World’s first SMS auctioned as NFT for $150,000

    28 Dec 2021
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    During the 2021 Paris Auction House event, Vodafone sold the world’s first SMS as a non-fungible token (NFT) for €132,680 (or $149,729). Vodafone proceeded the entire amount for charity to support the UN Refugee Agency (UNHCR).

    It was 1992 when the Vodafone’s programmer Neil Papworth made the cell phone of his colleague, Richard Jarvis, ring in the middle of a corporate Christmas party he was attending. Just two words appeared on the man’s device: “Merry Christmas.” The simplest message in the world, yet capable of entering history as a fundamental step in the history of communication. The forerunner of all SMS, one of those innovations that allowed us to enter the contemporary world, is now sold as an NFT.

    The bid for the NFT was high enough as dozens of people wanted its ownership, including 18-year-old entrepreneur Luigi Caradonna. However, he backed out as the bid topped €75000.

     “I thought it would be interesting to have this piece of history to hold it as an asset until next year and to sell it next Christmas,” he shared his reason for buying the NFT with CNN.

    The bidder who won the NFT did not reveal his identity. All we know is that he is a Canadian working in the tech department. He now exclusively owns the exact replica of the original communication protocol which was used to transmit the SMS. He paid in Ether cryptocurrency as a major point of selling the SMS as an NFT was to merge a 30-year-old innovation with the current “state of the art” technology.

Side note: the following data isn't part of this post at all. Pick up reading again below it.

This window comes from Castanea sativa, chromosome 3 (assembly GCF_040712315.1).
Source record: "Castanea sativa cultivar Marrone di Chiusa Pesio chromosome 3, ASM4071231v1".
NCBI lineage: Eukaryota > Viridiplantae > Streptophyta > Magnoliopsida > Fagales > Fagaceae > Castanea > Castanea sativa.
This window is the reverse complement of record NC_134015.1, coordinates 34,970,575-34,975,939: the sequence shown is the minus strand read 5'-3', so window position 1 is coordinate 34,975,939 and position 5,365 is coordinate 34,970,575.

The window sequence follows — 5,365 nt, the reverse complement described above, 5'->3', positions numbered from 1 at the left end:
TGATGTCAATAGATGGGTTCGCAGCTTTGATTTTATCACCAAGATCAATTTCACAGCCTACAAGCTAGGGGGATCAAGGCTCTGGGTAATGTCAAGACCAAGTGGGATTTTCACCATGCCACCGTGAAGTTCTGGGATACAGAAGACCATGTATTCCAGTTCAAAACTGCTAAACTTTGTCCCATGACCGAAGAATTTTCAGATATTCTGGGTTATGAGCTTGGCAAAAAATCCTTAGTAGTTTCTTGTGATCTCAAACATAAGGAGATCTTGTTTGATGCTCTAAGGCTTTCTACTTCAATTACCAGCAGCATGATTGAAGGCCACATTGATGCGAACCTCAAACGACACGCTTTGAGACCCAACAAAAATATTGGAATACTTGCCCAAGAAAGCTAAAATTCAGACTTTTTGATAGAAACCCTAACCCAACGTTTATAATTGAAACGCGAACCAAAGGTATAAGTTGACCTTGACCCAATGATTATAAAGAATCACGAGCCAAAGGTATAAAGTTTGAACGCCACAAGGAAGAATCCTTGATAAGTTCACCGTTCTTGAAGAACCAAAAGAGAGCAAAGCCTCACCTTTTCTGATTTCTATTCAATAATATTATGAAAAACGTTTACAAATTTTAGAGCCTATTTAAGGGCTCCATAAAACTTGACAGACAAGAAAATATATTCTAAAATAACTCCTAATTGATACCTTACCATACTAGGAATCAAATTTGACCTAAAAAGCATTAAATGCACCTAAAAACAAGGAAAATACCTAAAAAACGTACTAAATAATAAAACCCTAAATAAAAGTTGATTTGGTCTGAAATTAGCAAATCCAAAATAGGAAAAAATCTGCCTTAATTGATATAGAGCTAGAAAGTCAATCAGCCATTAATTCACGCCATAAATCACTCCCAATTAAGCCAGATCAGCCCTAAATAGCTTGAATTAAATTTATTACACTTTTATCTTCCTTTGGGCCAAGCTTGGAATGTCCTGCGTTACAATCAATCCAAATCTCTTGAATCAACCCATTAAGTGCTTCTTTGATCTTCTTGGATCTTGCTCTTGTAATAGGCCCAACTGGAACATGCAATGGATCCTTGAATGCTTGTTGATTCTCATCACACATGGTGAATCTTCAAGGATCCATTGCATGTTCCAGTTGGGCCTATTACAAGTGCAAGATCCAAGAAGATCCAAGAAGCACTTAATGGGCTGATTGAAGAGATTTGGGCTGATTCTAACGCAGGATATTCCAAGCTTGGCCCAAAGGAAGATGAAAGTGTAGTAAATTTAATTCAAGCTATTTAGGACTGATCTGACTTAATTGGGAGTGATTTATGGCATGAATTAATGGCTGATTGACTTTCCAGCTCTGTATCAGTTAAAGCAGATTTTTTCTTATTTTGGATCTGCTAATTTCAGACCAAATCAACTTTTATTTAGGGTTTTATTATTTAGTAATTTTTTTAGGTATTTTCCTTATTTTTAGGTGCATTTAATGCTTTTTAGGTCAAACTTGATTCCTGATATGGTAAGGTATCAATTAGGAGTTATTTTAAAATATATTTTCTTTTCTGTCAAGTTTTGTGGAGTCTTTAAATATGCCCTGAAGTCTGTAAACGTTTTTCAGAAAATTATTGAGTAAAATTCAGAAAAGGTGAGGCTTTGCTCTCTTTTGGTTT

Maximilian Aguttes, the founder of the Auction House, also expressed his enthusiasm for the sale.

    “The first printed book, the first phone call, the first email – all these inventions have changed our lives and communication in the world,” he said. “This first text message received in 1992 is a historical testament to human and technological progress – we are delighted to be able to support the sale of this landmark piece of history for this cause.”

    Vodafone sold the SMS as an NFT in order to support the United Nations Refugee Agency (UNHCR) that helps forcibly displaced people. The entire amount is given to the agency.

    “Through this combination of groundbreaking tech and movement for social good, UNHCR can continue helping refugees and people who’ve been forced from home, allowing them to transform their lives and build better futures for themselves, their loved ones, and communities they’re living in,” stated Christian Schaake, UNHCR’s private sector partnerships service head.

    Each NFT is unique, meaning that no two tokens are the same. Since March, when the most expensive NFT artwork was sold for $69,346,250 during an online auction at Christie’s, virtual art has broken into the mainstream.

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